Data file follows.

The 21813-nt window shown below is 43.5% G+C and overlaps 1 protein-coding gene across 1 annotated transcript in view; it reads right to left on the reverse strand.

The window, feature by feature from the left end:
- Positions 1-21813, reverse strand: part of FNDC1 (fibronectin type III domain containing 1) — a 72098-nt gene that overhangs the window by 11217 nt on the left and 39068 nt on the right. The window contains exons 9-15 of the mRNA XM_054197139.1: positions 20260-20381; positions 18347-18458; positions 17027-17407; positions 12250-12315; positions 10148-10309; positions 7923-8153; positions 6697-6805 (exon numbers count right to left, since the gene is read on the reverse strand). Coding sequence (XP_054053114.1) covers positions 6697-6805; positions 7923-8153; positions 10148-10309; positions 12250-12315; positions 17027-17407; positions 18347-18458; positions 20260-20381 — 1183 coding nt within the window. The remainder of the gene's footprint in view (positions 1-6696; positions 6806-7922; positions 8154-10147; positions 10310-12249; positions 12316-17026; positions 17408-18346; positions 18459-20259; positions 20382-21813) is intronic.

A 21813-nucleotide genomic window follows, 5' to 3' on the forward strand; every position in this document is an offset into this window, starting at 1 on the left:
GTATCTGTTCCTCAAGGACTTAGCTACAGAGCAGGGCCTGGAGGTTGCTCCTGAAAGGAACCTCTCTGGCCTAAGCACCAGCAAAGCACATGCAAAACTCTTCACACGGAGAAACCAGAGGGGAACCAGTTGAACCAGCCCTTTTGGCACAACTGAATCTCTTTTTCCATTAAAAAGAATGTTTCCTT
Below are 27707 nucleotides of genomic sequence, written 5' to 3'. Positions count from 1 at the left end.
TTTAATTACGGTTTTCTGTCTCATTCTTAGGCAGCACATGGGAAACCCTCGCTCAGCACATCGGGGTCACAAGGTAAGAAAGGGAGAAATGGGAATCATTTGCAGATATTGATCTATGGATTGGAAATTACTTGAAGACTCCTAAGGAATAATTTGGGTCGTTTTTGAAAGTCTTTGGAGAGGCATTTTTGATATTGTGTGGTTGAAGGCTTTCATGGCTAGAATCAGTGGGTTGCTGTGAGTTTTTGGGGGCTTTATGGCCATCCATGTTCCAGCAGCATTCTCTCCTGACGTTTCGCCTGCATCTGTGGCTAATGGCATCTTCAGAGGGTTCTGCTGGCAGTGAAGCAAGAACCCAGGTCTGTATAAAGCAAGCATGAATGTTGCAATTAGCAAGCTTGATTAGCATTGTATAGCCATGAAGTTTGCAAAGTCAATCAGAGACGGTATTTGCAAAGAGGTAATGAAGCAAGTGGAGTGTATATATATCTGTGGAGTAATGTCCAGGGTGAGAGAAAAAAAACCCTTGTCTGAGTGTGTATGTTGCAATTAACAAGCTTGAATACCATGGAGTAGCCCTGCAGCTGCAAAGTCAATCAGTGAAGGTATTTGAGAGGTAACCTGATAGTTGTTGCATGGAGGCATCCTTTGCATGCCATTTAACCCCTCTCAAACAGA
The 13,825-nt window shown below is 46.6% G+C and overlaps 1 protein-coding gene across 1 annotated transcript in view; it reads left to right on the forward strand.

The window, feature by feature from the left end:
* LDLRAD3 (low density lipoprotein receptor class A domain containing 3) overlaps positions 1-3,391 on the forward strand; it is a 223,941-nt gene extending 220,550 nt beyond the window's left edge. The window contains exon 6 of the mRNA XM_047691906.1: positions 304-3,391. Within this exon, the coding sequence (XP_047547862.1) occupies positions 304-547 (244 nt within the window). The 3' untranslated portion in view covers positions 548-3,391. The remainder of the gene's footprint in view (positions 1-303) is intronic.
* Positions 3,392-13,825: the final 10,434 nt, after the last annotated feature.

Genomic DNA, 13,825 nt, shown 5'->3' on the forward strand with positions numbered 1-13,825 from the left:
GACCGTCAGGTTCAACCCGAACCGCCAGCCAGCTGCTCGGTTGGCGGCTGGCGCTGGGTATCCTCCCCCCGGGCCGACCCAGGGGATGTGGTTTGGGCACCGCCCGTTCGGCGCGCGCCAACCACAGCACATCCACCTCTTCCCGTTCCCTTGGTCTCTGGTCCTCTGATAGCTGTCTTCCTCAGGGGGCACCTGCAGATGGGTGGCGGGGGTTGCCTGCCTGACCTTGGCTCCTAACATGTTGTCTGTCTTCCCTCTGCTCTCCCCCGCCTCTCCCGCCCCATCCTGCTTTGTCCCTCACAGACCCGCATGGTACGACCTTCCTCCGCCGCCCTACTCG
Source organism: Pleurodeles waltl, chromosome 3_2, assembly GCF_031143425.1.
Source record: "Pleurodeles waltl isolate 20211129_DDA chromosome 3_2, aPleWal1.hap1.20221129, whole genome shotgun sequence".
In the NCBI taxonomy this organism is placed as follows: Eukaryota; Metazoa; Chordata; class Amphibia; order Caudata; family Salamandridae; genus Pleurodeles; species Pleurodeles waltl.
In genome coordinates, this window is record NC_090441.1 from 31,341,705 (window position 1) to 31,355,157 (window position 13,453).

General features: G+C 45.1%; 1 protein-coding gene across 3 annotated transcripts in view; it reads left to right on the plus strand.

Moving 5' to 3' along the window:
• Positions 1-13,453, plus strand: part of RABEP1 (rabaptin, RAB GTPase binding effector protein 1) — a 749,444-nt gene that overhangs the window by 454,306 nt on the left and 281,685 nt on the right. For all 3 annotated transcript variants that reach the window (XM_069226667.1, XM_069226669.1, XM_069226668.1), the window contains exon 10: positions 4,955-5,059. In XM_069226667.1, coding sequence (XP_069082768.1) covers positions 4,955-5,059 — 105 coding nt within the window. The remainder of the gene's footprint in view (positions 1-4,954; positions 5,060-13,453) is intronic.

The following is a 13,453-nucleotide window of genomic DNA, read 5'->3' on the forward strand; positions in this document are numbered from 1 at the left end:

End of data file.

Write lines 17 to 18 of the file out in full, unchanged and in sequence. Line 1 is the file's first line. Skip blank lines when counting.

In genome coordinates, this window is record NC_090441.1 from 31,341,705 (window position 1) to 31,355,157 (window position 13,453).

General features: G+C 45.1%; 1 protein-coding gene across 3 annotated transcripts in view; it reads left to right on the plus strand.